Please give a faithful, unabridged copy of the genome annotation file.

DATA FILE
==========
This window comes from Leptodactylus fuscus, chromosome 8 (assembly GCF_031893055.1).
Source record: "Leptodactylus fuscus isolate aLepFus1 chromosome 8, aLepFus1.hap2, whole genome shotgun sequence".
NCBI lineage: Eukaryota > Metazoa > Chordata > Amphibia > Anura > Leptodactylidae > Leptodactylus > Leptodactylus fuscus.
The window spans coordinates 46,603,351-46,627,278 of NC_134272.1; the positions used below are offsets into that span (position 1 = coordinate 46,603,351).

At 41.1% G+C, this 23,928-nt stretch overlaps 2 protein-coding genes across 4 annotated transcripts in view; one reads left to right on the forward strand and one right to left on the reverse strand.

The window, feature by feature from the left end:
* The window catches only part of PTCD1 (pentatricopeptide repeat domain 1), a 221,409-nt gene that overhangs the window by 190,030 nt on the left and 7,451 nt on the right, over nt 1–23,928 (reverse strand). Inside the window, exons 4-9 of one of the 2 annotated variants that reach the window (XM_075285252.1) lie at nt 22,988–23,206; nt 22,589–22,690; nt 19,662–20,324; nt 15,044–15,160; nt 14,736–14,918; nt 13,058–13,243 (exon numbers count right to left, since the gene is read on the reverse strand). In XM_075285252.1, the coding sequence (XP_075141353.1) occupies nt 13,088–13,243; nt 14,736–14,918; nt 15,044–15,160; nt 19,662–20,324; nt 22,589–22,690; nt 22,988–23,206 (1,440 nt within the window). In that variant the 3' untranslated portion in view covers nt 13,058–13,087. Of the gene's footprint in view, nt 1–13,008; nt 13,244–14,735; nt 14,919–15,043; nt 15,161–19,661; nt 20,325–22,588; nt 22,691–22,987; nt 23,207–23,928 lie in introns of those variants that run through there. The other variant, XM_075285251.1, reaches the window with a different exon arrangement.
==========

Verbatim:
This window comes from Leptodactylus fuscus, chromosome 8 (assembly GCF_031893055.1).
Source record: "Leptodactylus fuscus isolate aLepFus1 chromosome 8, aLepFus1.hap2, whole genome shotgun sequence".
NCBI lineage: Eukaryota > Metazoa > Chordata > Amphibia > Anura > Leptodactylidae > Leptodactylus > Leptodactylus fuscus.
The window spans coordinates 46,603,351-46,627,278 of NC_134272.1; the positions used below are offsets into that span (position 1 = coordinate 46,603,351).

At 41.1% G+C, this 23,928-nt stretch overlaps 2 protein-coding genes across 4 annotated transcripts in view; one reads left to right on the forward strand and one right to left on the reverse strand.

The window, feature by feature from the left end:
* The window catches only part of PTCD1 (pentatricopeptide repeat domain 1), a 221,409-nt gene that overhangs the window by 190,030 nt on the left and 7,451 nt on the right, over nt 1–23,928 (reverse strand). Inside the window, exons 4-9 of one of the 2 annotated variants that reach the window (XM_075285252.1) lie at nt 22,988–23,206; nt 22,589–22,690; nt 19,662–20,324; nt 15,044–15,160; nt 14,736–14,918; nt 13,058–13,243 (exon numbers count right to left, since the gene is read on the reverse strand). In XM_075285252.1, the coding sequence (XP_075141353.1) occupies nt 13,088–13,243; nt 14,736–14,918; nt 15,044–15,160; nt 19,662–20,324; nt 22,589–22,690; nt 22,988–23,206 (1,440 nt within the window). In that variant the 3' untranslated portion in view covers nt 13,058–13,087. Of the gene's footprint in view, nt 1–13,008; nt 13,244–14,735; nt 14,919–15,043; nt 15,161–19,661; nt 20,325–22,588; nt 22,691–22,987; nt 23,207–23,928 lie in introns of those variants that run through there. The other variant, XM_075285251.1, reaches the window with a different exon arrangement.